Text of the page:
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Original research
Short-term and long-term survival in critical patients treated by helicopter emergency medical services in Finland: a registry study of 36 715 patients
  1. Johannes Björkman1,2,
  2. Päivi Laukkanen-Nevala1,
  3. Anna Olkinuora1,
  4. Ilkka Pulkkinen3,
  5. Jouni Nurmi1,4
  1. 1Research and Development Unit, FinnHEMS Oy, Vantaa, Uusimaa, Finland
  2. 2Department of Anaesthesiology and Intensive Care Medicine, University of Helsinki, Helsinki, Uusimaa, Finland
  3. 3Prehospital Emergency Care, Lapland Hospital District, Rovaniemi, Finland
  4. 4Emergency Medicine and Services, Helsinki University Hospital and University of Helsinki, Helsinki, Finland
  1. Correspondence to Dr Jouni Nurmi; jouni.nurmi{at}


Objectives This study aimed to describe the short-term and long-term mortality of patients treated by prehospital critical care teams in Finland.

Design and setting We performed a registry-based retrospective study that included all helicopter emergency medical service (HEMS) dispatches in Finland from 1 January 2012 to 8 September 2019. Mortality data were acquired from the national Population Register Centre to calculate the standardised mortality ratio (SMR).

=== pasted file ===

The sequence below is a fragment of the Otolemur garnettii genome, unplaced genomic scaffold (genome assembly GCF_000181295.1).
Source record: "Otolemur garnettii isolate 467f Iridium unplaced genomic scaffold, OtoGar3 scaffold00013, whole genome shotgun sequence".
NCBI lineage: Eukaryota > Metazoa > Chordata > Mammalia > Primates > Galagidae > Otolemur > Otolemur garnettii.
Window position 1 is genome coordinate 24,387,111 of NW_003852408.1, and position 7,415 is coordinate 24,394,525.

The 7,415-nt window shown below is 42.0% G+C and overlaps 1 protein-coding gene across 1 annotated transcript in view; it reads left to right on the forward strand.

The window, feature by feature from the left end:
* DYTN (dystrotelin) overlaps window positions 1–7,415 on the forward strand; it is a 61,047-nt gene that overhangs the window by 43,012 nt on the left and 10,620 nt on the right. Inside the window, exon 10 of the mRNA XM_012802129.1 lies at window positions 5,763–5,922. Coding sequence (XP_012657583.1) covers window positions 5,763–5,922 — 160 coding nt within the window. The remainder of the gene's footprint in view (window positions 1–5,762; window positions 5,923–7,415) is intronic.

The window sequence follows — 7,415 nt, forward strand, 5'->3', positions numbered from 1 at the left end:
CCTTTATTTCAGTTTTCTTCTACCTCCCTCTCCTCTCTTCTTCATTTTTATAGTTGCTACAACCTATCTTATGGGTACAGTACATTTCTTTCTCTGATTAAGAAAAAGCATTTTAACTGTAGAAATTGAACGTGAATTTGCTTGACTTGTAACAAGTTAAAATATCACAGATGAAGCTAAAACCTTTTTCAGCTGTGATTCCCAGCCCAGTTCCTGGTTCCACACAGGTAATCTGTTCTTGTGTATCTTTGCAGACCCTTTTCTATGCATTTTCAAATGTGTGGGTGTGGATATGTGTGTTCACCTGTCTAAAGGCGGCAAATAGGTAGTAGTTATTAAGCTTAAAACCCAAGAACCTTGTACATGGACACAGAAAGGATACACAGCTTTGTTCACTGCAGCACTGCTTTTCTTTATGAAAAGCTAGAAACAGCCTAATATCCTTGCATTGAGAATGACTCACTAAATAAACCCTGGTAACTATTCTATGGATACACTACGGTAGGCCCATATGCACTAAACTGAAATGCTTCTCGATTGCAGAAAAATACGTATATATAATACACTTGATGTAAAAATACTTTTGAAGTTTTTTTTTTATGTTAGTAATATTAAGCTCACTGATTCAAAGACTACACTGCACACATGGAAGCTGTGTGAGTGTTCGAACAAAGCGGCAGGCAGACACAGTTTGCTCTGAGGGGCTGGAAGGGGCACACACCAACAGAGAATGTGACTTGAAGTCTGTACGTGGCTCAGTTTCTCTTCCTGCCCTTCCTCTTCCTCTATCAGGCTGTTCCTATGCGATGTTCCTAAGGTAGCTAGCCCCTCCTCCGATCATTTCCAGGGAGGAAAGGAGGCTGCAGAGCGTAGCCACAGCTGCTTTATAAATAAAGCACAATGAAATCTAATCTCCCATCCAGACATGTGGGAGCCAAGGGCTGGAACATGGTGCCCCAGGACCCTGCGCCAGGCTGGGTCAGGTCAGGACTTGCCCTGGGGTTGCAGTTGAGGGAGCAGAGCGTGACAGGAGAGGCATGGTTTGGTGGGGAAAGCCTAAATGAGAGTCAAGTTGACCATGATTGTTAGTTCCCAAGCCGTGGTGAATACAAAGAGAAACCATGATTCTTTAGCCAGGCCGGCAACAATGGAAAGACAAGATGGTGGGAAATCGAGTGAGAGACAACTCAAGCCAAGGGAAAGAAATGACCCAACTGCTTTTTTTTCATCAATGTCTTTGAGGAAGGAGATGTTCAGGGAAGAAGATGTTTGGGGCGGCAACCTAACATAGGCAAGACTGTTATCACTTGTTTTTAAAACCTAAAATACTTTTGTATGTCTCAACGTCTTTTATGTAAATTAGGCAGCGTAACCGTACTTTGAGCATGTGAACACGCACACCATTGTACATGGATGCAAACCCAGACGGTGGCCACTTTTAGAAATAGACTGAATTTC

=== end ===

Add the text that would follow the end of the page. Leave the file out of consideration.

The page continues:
Participants All patients encountered by Finnish HEMS crews during the study period were included.

Main outcomes Mortalities presented at 0 to 1 day, 2 to 30 days, 31 days to 1 year and 1 to 3 years for different medical reasons following the prehospital care. Patients were divided into four groups by age and categorised by gender. The SMR at 2 to 30 days, 31 days to 1 year and 1 to 3 years was calculated for the same groups.

Results Prehospital critical care teams participated in the treatment of 36 715 patients, 34 370 of whom were included in the study. The cumulative all-cause mortality at 30 days was 27.5% and at 3 years was 36.5%. The SMR in different medical categories and periods ranged from 23.2 to 72.2, 18.1 to 22.4, 7.7 to 9.2 and 2.1 to 2.6 in the age groups of 0 to 17 years, 18 to 64 years, 65 to 79 years and ≥80 years, respectively.